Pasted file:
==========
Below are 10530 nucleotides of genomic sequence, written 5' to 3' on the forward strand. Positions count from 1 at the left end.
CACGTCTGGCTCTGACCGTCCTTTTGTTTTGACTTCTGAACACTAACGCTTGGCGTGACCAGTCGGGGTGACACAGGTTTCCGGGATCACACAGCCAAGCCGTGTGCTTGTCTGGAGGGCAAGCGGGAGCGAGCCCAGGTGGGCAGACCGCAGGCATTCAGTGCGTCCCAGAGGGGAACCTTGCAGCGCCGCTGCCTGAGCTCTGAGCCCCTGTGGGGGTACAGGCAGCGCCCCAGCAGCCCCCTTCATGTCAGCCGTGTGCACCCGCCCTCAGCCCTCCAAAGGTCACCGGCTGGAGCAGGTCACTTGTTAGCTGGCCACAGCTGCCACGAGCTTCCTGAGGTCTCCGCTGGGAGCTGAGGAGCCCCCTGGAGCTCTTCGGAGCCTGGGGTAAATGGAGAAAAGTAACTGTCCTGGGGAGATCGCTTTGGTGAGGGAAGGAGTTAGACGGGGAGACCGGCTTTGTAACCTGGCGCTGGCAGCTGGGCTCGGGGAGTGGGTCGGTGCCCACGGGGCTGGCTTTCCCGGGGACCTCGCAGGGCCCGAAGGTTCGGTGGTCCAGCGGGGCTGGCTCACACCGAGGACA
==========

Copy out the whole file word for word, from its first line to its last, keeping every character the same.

Below are 10530 nucleotides of genomic sequence, written 5' to 3' on the forward strand. Positions count from 1 at the left end.
CACGTCTGGCTCTGACCGTCCTTTTGTTTTGACTTCTGAACACTAACGCTTGGCGTGACCAGTCGGGGTGACACAGGTTTCCGGGATCACACAGCCAAGCCGTGTGCTTGTCTGGAGGGCAAGCGGGAGCGAGCCCAGGTGGGCAGACCGCAGGCATTCAGTGCGTCCCAGAGGGGAACCTTGCAGCGCCGCTGCCTGAGCTCTGAGCCCCTGTGGGGGTACAGGCAGCGCCCCAGCAGCCCCCTTCATGTCAGCCGTGTGCACCCGCCCTCAGCCCTCCAAAGGTCACCGGCTGGAGCAGGTCACTTGTTAGCTGGCCACAGCTGCCACGAGCTTCCTGAGGTCTCCGCTGGGAGCTGAGGAGCCCCCTGGAGCTCTTCGGAGCCTGGGGTAAATGGAGAAAAGTAACTGTCCTGGGGAGATCGCTTTGGTGAGGGAAGGAGTTAGACGGGGAGACCGGCTTTGTAACCTGGCGCTGGCAGCTGGGCTCGGGGAGTGGGTCGGTGCCCACGGGGCTGGCTTTCCCGGGGACCTCGCAGGGCCCGAAGGTTCGGTGGTCCAGCGGGGCTGGCTCACACCGAGGACA